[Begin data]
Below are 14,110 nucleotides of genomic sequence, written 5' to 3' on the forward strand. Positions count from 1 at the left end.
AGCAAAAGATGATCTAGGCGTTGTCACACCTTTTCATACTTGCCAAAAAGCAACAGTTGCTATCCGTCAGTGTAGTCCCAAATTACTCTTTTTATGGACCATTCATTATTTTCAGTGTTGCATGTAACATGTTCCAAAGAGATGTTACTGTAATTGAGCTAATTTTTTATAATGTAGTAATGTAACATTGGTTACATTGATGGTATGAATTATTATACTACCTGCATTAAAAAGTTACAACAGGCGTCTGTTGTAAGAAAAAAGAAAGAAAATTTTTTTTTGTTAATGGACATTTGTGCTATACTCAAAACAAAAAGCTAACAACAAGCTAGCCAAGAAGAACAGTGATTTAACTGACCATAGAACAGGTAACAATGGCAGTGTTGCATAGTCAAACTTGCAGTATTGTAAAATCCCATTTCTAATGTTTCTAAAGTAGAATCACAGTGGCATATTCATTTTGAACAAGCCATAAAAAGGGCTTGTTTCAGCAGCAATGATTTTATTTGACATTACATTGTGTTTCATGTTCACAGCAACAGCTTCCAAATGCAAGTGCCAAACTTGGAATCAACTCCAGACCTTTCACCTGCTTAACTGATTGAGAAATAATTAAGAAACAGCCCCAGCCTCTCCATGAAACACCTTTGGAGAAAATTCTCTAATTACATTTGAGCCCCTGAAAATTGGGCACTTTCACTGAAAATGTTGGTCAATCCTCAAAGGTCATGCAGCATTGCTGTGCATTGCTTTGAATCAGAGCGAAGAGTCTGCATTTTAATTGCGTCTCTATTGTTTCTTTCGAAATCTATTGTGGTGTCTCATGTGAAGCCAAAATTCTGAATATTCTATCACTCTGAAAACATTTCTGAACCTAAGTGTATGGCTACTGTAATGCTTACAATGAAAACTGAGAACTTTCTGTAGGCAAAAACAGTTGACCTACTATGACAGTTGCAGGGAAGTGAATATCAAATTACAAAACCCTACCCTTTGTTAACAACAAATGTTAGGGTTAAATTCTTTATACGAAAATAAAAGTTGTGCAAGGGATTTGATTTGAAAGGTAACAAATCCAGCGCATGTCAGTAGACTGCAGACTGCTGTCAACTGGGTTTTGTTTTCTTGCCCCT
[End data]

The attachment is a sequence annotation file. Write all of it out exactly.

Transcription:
Below are 14,110 nucleotides of genomic sequence, written 5' to 3' on the forward strand. Positions count from 1 at the left end.
AGCAAAAGATGATCTAGGCGTTGTCACACCTTTTCATACTTGCCAAAAAGCAACAGTTGCTATCCGTCAGTGTAGTCCCAAATTACTCTTTTTATGGACCATTCATTATTTTCAGTGTTGCATGTAACATGTTCCAAAGAGATGTTACTGTAATTGAGCTAATTTTTTATAATGTAGTAATGTAACATTGGTTACATTGATGGTATGAATTATTATACTACCTGCATTAAAAAGTTACAACAGGCGTCTGTTGTAAGAAAAAAGAAAGAAAATTTTTTTTTGTTAATGGACATTTGTGCTATACTCAAAACAAAAAGCTAACAACAAGCTAGCCAAGAAGAACAGTGATTTAACTGACCATAGAACAGGTAACAATGGCAGTGTTGCATAGTCAAACTTGCAGTATTGTAAAATCCCATTTCTAATGTTTCTAAAGTAGAATCACAGTGGCATATTCATTTTGAACAAGCCATAAAAAGGGCTTGTTTCAGCAGCAATGATTTTATTTGACATTACATTGTGTTTCATGTTCACAGCAACAGCTTCCAAATGCAAGTGCCAAACTTGGAATCAACTCCAGACCTTTCACCTGCTTAACTGATTGAGAAATAATTAAGAAACAGCCCCAGCCTCTCCATGAAACACCTTTGGAGAAAATTCTCTAATTACATTTGAGCCCCTGAAAATTGGGCACTTTCACTGAAAATGTTGGTCAATCCTCAAAGGTCATGCAGCATTGCTGTGCATTGCTTTGAATCAGAGCGAAGAGTCTGCATTTTAATTGCGTCTCTATTGTTTCTTTCGAAATCTATTGTGGTGTCTCATGTGAAGCCAAAATTCTGAATATTCTATCACTCTGAAAACATTTCTGAACCTAAGTGTATGGCTACTGTAATGCTTACAATGAAAACTGAGAACTTTCTGTAGGCAAAAACAGTTGACCTACTATGACAGTTGCAGGGAAGTGAATATCAAATTACAAAACCCTACCCTTTGTTAACAACAAATGTTAGGGTTAAATTCTTTATACGAAAATAAAAGTTGTGCAAGGGATTTGATTTGAAAGGTAACAAATCCAGCGCATGTCAGTAGACTGCAGACTGCTGTCAACTGGGTTTTGTTTTCTTGCCCCT